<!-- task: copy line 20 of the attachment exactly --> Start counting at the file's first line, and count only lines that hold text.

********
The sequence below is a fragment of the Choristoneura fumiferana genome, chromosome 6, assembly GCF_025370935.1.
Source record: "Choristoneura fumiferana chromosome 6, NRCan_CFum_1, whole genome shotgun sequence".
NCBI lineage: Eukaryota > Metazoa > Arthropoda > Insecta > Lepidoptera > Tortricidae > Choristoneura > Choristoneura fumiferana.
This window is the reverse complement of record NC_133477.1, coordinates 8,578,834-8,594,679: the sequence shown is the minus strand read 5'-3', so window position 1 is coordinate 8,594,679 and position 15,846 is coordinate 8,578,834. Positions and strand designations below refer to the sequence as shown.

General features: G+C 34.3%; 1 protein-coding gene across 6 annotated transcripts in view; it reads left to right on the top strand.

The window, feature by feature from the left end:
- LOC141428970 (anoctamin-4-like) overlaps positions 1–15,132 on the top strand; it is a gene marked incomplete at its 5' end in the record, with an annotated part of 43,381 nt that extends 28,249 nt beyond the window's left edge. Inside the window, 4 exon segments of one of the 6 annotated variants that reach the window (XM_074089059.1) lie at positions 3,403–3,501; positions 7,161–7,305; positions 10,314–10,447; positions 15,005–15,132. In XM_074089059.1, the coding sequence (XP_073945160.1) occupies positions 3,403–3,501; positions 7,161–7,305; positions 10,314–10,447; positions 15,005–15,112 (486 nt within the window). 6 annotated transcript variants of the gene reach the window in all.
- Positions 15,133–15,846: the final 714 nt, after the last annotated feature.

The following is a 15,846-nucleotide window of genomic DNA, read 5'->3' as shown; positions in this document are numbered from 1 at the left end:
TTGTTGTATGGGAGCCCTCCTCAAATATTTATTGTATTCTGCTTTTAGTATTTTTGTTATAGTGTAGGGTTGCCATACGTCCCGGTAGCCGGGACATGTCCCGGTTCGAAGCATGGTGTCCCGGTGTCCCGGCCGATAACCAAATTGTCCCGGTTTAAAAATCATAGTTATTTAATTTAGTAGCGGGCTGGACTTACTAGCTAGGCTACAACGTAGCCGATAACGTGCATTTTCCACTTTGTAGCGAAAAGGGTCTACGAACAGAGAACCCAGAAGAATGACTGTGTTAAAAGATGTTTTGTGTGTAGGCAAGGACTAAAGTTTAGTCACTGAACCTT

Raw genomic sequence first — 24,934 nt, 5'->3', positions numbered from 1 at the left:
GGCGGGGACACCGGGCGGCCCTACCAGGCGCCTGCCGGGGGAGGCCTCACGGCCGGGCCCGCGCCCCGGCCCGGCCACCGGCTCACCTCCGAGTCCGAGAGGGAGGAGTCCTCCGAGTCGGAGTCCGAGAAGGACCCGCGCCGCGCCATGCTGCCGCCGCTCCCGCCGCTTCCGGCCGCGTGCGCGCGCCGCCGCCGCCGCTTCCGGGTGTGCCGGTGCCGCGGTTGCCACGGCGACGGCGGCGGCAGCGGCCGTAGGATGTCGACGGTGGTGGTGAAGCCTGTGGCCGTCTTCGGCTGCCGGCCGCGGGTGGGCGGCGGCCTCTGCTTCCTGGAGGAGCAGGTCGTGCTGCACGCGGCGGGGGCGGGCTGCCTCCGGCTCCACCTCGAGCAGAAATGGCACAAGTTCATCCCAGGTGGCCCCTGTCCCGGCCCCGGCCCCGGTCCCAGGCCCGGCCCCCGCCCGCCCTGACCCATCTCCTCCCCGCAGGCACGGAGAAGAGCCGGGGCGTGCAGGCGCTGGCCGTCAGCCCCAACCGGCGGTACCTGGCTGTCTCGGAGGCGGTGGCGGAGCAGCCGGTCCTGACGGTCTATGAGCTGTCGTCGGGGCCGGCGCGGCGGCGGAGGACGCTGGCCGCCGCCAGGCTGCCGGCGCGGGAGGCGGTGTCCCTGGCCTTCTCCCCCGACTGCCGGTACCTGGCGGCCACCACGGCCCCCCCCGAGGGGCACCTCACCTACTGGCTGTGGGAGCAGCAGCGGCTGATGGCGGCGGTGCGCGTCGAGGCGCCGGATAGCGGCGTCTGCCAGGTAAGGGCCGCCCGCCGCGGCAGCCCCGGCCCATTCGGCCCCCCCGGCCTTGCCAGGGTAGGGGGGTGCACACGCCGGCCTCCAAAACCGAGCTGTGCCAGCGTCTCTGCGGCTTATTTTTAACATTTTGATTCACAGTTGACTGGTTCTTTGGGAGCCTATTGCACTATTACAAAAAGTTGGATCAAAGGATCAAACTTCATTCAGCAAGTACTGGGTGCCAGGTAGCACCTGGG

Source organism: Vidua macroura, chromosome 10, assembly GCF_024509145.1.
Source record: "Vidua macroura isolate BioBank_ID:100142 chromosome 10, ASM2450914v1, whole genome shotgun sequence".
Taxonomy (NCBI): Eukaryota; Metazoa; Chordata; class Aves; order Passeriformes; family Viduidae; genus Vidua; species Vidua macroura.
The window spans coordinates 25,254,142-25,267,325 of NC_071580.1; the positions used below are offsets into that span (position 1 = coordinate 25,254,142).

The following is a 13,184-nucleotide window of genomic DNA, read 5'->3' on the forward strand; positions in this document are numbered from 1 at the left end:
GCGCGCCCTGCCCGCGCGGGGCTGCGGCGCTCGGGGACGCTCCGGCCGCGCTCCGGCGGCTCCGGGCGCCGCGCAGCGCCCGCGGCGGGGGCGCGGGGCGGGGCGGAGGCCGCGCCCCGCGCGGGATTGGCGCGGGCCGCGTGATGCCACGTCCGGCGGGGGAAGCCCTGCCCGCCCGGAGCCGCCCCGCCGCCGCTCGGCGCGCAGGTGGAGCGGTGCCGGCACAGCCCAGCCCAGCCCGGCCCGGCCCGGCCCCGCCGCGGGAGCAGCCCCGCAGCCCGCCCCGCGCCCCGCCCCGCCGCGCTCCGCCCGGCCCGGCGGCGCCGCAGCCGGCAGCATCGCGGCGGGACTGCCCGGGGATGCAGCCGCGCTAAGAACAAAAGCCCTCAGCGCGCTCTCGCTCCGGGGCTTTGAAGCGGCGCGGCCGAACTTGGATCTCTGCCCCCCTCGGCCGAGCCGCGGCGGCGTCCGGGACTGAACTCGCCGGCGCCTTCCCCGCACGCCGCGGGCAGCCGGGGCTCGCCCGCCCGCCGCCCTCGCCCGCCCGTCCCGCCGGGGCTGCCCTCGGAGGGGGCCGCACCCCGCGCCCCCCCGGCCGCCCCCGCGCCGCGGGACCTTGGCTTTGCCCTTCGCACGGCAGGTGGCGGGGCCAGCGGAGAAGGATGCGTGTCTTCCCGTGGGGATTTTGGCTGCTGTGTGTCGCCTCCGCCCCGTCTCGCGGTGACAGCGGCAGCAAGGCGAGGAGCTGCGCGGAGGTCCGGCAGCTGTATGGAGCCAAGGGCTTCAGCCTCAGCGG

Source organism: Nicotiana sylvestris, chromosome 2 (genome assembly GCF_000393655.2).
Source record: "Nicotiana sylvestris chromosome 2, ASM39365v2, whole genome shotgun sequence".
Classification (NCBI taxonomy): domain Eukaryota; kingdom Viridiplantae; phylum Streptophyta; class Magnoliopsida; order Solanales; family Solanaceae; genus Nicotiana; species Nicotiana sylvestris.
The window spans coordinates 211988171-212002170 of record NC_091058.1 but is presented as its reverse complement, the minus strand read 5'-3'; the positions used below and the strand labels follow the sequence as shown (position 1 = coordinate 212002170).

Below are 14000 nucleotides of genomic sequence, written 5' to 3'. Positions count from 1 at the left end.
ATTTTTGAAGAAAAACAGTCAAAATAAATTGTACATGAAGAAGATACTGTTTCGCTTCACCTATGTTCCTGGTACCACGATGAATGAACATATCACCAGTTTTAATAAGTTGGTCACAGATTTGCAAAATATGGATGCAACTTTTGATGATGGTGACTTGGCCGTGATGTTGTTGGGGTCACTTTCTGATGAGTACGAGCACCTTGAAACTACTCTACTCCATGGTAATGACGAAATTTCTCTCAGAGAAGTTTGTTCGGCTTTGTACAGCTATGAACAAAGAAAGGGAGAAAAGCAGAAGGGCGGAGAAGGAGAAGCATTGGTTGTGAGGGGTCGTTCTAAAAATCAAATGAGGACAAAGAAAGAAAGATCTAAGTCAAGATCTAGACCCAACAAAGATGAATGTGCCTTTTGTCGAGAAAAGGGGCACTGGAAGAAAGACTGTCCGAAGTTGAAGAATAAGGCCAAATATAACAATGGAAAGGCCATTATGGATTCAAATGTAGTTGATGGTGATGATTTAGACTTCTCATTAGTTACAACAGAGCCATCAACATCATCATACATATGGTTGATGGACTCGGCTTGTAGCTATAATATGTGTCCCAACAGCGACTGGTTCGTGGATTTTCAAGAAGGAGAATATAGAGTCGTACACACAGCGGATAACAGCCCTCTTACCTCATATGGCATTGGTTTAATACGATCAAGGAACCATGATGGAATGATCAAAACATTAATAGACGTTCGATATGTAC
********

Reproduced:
Source record: "Nicotiana sylvestris chromosome 2, ASM39365v2, whole genome shotgun sequence".